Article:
Cuomo-Hochul Beat Teachout-Wu in Primary

By Jonathan Zhou, Epoch Times
September 9, 2014 Updated: September 9, 2014

NEW YORK—Andrew Cuomo got the running mate he prefers, as Kathy Hochul beat Tim Wu in a heated primary contest for Democratic lieutenant governor that saw the powers of the establishment triumph over that of grass-roots politics. Cuomo also won handily, beating Zephyr Teachout for the nomination for governor.

With 48 percent of precincts reporting, Hochul was comfortably ahead, with 60 percent of the votes to challenger Tim Wu’s 40. Wu conceded shortly after 10:30 p.m. at the Teachout-Wu party at the at the Hudson Terrace Club on West 46th Street.

Wu’s running mate for governor, Zephyr Teachout, also lost, with 36 percent of the vote to Cuomo’s 60, with 48 percent of precincts reporting. Teachout took to the podium not long after Wu to deliver a graceful concession speech.
Unlike Cuomo, Hochul started the campaign in downstate New York with little name-recognition, which meant the lieutenant governor’s race was anything but decided at the start.

Hochul proved to be especially vulnerable as her track record in office—as clerk in Erie County and U.S. representative in New York’s 26th district, both Republican strongholds—clashed with what was expected of a New York Democrat. 

Media outlets seized on her past opposition of licenses for immigrants who entered the country illegally and her A-rating from the National Rifle Association, pressing her to reiterate her progressive credentials to great lengths throughout the campaign. 

At a Go Out to Vote event in Midtown Manhattan on Monday, Hochul told the story of her working class roots, including working 30-plus hours a week as a teenager at a restaurant to put herself through college. 

“I have scars on my arm from burning it on a 500-degree oven, but these scars pale in comparison with what all of you do,” Hochul told a crowd of unionized hotel workers. 

Hochul’s remonstrances weren’t enough to win over the press. The New York Times endorsed Wu over Hochul, hoping that Wu would bring “a fresh perspective and a new voice to counter Albany’s entrenched players.” The New York Observer also endorsed Wu despite endorsing Cuomo for governor. 

Cuomo’s Sway

But Hochul had the full weight of support from her running mate Cuomo, who has vigorously campaigned on her behalf in the past week. The governor has paid scant attention to his opponent Teachout but has taken repeated swipes at Wu.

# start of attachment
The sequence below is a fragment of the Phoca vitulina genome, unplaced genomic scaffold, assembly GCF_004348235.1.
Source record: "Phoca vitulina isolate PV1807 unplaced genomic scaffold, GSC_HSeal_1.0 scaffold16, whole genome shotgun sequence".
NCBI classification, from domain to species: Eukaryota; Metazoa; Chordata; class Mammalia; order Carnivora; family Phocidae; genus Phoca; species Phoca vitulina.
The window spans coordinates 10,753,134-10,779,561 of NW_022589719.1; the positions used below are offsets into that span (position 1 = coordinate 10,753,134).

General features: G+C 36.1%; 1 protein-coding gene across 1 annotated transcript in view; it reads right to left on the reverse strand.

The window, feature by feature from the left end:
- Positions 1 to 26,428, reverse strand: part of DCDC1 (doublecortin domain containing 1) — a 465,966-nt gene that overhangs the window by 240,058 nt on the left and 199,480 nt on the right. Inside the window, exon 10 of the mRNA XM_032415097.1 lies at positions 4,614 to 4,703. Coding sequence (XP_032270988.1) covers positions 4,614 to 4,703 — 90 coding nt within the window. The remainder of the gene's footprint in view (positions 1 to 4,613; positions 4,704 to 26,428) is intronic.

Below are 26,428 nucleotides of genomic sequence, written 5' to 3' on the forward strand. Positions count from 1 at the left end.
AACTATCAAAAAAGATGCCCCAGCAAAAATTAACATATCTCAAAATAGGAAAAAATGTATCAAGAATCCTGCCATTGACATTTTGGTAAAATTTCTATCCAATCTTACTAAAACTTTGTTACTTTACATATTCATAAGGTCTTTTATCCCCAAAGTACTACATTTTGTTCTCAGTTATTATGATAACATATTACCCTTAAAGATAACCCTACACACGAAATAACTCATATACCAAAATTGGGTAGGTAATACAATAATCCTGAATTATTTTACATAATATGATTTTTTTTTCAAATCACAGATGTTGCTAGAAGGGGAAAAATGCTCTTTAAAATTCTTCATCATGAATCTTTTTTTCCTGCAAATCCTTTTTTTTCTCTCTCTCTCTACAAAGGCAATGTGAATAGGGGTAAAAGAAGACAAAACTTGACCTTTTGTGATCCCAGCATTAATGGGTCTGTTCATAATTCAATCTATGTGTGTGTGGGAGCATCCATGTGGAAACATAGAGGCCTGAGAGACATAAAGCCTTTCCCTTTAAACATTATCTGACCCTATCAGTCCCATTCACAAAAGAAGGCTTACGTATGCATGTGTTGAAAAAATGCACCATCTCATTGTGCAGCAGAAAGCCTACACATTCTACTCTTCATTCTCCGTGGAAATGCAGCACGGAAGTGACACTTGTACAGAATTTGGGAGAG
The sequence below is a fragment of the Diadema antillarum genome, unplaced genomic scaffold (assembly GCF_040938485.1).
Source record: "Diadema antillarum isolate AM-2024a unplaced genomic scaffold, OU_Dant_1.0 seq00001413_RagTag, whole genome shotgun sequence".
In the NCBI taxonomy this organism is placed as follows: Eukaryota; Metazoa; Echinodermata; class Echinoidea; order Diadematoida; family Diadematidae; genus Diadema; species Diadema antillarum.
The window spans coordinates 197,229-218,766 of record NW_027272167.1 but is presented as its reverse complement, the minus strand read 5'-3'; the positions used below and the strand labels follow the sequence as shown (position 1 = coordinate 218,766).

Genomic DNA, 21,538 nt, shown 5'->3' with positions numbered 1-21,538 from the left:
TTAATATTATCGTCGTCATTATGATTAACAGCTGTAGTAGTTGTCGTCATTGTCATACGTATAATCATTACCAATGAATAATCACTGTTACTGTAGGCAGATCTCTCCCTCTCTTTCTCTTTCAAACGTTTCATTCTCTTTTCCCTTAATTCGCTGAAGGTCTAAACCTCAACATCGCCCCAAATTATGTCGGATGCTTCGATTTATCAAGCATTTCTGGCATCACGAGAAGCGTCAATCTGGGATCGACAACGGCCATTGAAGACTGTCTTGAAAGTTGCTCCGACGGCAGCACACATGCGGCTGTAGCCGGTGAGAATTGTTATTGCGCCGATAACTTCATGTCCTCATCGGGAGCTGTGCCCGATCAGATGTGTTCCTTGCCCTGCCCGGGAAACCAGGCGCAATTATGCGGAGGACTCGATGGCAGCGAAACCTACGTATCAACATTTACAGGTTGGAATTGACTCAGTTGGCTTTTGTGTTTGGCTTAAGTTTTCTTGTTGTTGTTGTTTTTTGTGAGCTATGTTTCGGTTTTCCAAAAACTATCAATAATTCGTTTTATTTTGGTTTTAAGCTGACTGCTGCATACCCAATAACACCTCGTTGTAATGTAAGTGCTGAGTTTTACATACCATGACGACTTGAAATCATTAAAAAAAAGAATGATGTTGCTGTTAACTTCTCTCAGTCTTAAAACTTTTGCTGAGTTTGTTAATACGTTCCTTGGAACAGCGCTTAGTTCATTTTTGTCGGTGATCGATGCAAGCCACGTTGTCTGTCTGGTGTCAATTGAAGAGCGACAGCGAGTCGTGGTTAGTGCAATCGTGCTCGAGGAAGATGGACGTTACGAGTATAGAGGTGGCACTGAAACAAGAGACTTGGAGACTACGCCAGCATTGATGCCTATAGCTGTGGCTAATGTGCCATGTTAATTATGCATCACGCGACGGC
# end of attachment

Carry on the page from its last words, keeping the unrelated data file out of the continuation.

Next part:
“Experience matters. If you’re gonna call a plumber to fix your sink, you want to know that the plumber knows how to handle a wrench,” Cuomo said on Monday, referring to the fact that Tuesday was Wu’s first run for public office. 

Cuomo needs some to fully support him in public and give the image of a unified administration, whereas Wu has practically campaigned on his intent to criticize the governor if they disagree. 

“[If I were Cuomo’s lieutenant governor], I see the relationship as creative tension,” Wu said on Monday. “I propose to reinvent the lieutenant governor position as no longer a lackey and a bystander, but as an advocate for the public.”

Predictably, Cuomo scrambled to bolster Hochul’s chances by calling on his allies, who came out in support of Hochul one by one. 

Tuesday’s results show that the media can hardly buckle the sway of the political machine in Albany. Hochul was endorsed by virtually every prominent New Yorker, including Democrat U.S. reps. Rangel and Nadler, Sen. Gillibrand, and Mayor Bill de Blasio—a testament to Cuomo’s status as a powerbroker. 

Outside of New York, former Secretary of State Hillary Clinton even made a robocall urging New Yorkers to vote for Cuomo and Hochul. 

Unless the remaining districts give Wu an improbable victory, Cuomo won’t have to worry about public criticism from his lieutenant governor. 

“Just as you don’t see vice president Biden publicly challenging the president, but gives him his opinion behind closed doors, I’ll perform that role as well,” Hochul said in August.